Inside Samantha Middleborn's Extraordinary Journey To Chieri Glory

Here’s the short version of Samantha Middleborn’s extraordinary story.

She started playing volleyball her sophomore year in high school and eventually earned a scholarship to Cal State San Bernardino. The 6-foot-1 middle blocker went on to be named AVCA Division II Player of the Year not once, but twice, before launching a professional career. 

First, she played in France, then Switzerland and then landed a six-figure deal in Korea. But just a couple months into her contract, Middleborn found out she was pregnant.

She walked away from her dream job and returned to the States, where she found out she was expecting twins(!). On St. Patrick’s Day, March 17, 2017, Middleborn gave birth to two healthy girls.

Determined to continue the professional volleyball career she loved so much, while juggling the responsibilities of single motherhood, Middleborn returned to training four weeks after giving birth. It took almost a full year before she landed her next contract, but in late February 2018, Middleborn signed with Chieri, a team in the Italian A2 league.

Middleborn helped Chieri win the league and earn a promotion to A1, and as a reward, Chieri re-signed her, this time for the full season, and the kiddos got to come along, too. 

Keep reading to hear more about Middleborn’s unusual, fascinating and inspiring story, and watch the Italian league live right here on FloVolleyball. 

FloVolleyball: You had a lot of success in college — did you ever consider transferring and playing Division I?

Samantha Middleborn: I started playing volleyball my sophomore year of high school, so the thought of even getting a scholarship seemed crazy for me. Although DI perks would have been fun, I went to one of the best DII and I never wanted to transfer. I had an amazing career at CSUSB, and I couldn't have asked for a better coach, team and experience. I would do it all over again.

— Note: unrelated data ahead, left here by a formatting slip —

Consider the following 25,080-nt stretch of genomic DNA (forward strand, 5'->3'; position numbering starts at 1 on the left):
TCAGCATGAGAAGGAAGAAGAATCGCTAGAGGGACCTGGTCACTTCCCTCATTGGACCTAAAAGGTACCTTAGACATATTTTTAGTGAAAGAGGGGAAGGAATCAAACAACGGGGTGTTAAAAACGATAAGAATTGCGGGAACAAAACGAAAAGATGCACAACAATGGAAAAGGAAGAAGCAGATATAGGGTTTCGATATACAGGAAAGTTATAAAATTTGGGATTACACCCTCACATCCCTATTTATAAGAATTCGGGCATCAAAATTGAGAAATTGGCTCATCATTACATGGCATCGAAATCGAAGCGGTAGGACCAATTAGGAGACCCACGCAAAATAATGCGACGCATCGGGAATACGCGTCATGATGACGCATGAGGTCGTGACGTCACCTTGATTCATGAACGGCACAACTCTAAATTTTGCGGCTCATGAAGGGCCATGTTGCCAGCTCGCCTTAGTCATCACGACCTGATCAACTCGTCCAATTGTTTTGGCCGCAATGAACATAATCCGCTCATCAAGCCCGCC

Flo: Did you know through college that you wanted to play professionally? Did you ever doubt that it would be possible for you?

SM: I definitely knew I wanted to play pro, it became my passion and my obsession. But I was never fully confident until my junior year after my first AVCA Player of the Year award. I was so shocked, and it wasn't until then that I realized my skill or confidence in the sport. I was my own worst critic up until that point.

Flo: When you signed the big contract in Korea, how were you feeling?

SM: Korea was something I had only dreamed of as a college athlete, making serious money playing the sport I loved, and I had finally transitioned from a middle to an opposite, which I always wanted. I had it all. It was a blessing to have been chosen for that, and I worked really hard to get to that point.

Flo: Then you find out you’re pregnant. What’s your initial reaction?

SM: It was a mixed bag. It was not the plan at all. But I’d be lying if I didn't say I felt instant love when I knew. That decision to leave still wasn't easy. I literally had my dream career sitting in my lap, and I had to choose to walk away from it all, sacrifice what I wanted and choose a totally different life. I had regret for a time, being so emotional and pregnant, but it was the right choice.

Flo: Did you have anyone there in Korea that you could talk to?

SM: No, not really. I had a translator but that wasn't the same. I knew more than anything I felt guilty for what I had done to the club. I was the first draft pick. They could've chose anyone, and it was me, and I let them down. That hurt.